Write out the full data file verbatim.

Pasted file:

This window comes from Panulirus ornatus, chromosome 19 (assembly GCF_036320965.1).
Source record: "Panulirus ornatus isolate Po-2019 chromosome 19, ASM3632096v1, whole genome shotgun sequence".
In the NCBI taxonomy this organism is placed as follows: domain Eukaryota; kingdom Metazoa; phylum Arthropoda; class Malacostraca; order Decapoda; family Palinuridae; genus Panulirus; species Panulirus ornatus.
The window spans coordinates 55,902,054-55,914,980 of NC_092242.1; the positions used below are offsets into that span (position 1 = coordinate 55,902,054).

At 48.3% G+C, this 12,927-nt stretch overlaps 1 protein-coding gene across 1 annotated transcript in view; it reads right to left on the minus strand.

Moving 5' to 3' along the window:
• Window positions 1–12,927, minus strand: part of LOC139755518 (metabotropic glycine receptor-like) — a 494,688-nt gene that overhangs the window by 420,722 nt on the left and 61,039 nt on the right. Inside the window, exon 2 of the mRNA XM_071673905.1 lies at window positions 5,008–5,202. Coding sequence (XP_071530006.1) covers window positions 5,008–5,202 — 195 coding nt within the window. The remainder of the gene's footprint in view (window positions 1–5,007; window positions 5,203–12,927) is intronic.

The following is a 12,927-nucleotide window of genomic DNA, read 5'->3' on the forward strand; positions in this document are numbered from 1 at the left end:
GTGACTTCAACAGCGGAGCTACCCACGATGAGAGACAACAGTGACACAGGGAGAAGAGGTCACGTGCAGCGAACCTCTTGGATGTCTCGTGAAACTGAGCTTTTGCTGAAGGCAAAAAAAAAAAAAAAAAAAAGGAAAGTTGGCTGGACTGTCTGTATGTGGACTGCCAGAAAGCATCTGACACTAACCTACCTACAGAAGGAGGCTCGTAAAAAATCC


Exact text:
This window comes from Panulirus ornatus, chromosome 19 (assembly GCF_036320965.1).
Source record: "Panulirus ornatus isolate Po-2019 chromosome 19, ASM3632096v1, whole genome shotgun sequence".
In the NCBI taxonomy this organism is placed as follows: domain Eukaryota; kingdom Metazoa; phylum Arthropoda; class Malacostraca; order Decapoda; family Palinuridae; genus Panulirus; species Panulirus ornatus.
The window spans coordinates 55,902,054-55,914,980 of NC_092242.1; the positions used below are offsets into that span (position 1 = coordinate 55,902,054).

At 48.3% G+C, this 12,927-nt stretch overlaps 1 protein-coding gene across 1 annotated transcript in view; it reads right to left on the minus strand.

Moving 5' to 3' along the window:
• Window positions 1–12,927, minus strand: part of LOC139755518 (metabotropic glycine receptor-like) — a 494,688-nt gene that overhangs the window by 420,722 nt on the left and 61,039 nt on the right. Inside the window, exon 2 of the mRNA XM_071673905.1 lies at window positions 5,008–5,202. Coding sequence (XP_071530006.1) covers window positions 5,008–5,202 — 195 coding nt within the window. The remainder of the gene's footprint in view (window positions 1–5,007; window positions 5,203–12,927) is intronic.

The following is a 12,927-nucleotide window of genomic DNA, read 5'->3' on the forward strand; positions in this document are numbered from 1 at the left end:
GTGACTTCAACAGCGGAGCTACCCACGATGAGAGACAACAGTGACACAGGGAGAAGAGGTCACGTGCAGCGAACCTCTTGGATGTCTCGTGAAACTGAGCTTTTGCTGAAGGCAAAAAAAAAAAAAAAAAAAAGGAAAGTTGGCTGGACTGTCTGTATGTGGACTGCCAGAAAGCATCTGACACTAACCTACCTACAGAAGGAGGCTCGTAAAAAATCC